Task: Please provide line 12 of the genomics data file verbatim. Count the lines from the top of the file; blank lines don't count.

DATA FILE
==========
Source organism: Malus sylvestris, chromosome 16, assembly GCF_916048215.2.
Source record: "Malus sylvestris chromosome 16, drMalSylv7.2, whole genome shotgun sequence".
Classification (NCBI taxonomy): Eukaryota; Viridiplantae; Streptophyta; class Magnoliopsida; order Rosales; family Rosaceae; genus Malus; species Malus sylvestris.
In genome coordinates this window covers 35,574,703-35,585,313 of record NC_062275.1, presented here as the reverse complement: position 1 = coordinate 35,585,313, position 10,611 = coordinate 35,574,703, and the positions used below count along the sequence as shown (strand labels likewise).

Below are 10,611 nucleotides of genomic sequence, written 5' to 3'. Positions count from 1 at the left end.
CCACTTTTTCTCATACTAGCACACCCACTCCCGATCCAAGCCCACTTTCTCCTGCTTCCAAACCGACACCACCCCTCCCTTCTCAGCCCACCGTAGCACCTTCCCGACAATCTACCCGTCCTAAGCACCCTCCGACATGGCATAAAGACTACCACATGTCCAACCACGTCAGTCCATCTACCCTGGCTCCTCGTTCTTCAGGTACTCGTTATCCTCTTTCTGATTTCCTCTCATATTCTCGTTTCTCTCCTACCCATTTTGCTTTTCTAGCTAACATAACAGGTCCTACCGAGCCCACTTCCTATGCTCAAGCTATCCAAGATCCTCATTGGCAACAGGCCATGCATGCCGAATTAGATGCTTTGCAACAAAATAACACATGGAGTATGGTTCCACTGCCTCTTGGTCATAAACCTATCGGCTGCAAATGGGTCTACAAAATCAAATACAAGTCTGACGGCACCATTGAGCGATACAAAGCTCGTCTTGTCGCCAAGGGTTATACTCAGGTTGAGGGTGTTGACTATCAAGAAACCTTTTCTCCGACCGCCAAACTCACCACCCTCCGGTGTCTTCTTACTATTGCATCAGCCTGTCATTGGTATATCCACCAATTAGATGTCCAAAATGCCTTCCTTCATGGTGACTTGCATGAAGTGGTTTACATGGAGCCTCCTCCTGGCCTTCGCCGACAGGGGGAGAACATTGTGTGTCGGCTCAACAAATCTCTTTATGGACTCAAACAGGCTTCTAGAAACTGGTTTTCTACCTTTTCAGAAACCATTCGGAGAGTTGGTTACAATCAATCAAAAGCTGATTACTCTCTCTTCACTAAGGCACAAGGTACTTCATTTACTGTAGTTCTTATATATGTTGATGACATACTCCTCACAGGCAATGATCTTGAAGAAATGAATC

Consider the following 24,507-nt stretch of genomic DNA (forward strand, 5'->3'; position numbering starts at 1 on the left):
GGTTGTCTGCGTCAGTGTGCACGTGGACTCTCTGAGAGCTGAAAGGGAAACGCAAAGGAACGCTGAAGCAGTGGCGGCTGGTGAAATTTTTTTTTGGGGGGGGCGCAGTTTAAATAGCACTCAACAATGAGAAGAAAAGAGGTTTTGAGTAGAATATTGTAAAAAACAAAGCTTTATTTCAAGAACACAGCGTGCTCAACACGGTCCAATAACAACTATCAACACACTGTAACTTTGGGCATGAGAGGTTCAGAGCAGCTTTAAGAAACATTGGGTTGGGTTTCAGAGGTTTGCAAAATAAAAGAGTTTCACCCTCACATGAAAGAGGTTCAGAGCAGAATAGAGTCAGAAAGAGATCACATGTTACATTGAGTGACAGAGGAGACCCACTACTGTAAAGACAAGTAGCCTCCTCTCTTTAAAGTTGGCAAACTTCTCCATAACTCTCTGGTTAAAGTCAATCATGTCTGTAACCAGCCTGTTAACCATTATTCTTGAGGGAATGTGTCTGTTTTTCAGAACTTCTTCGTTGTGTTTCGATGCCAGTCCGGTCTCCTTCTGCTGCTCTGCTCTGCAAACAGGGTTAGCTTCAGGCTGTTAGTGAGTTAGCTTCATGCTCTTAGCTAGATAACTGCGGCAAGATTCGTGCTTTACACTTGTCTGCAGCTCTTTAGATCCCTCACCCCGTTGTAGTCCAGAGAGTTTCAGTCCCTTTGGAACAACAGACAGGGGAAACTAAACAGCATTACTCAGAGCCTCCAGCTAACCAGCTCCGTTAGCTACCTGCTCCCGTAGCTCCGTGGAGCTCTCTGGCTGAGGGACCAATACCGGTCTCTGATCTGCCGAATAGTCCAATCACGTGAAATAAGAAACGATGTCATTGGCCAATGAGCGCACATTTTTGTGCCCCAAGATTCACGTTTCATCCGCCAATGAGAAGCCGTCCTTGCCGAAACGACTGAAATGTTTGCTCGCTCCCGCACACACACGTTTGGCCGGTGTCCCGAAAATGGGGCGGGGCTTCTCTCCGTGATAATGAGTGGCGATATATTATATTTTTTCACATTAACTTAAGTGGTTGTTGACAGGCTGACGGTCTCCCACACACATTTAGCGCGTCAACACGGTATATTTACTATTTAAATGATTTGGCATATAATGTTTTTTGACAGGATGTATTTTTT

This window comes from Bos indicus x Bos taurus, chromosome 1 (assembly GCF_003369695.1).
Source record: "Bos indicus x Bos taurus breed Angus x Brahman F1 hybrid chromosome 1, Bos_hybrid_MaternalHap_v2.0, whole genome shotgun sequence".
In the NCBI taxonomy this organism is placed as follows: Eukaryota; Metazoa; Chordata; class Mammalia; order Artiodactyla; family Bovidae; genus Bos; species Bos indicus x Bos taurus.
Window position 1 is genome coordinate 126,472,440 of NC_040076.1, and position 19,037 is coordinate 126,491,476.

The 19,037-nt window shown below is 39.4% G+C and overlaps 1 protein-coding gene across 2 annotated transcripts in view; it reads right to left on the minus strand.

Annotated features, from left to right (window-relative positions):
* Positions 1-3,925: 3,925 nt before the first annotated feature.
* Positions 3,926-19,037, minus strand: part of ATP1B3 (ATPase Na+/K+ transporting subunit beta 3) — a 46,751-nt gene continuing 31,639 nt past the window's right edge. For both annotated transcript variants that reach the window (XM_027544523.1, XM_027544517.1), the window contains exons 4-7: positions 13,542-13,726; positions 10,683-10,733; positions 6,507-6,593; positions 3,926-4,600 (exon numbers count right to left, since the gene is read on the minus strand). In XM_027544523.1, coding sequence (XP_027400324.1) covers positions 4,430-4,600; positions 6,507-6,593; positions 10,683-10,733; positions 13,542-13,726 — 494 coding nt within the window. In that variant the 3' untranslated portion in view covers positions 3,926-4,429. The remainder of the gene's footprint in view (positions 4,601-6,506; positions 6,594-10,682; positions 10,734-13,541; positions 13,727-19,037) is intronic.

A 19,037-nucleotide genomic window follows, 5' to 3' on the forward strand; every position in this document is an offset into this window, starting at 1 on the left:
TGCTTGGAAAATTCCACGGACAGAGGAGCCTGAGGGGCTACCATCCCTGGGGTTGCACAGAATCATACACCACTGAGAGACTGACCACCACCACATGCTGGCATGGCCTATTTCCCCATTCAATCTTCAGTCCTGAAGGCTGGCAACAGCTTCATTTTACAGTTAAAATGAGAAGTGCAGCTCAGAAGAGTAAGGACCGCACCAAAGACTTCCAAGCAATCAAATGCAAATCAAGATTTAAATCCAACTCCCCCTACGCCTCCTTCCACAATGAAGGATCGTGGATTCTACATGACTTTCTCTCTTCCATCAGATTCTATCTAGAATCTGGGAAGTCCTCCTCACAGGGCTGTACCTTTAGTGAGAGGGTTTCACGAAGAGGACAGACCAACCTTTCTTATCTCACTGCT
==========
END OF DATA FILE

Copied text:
Window position 1 is genome coordinate 126,472,440 of NC_040076.1, and position 19,037 is coordinate 126,491,476.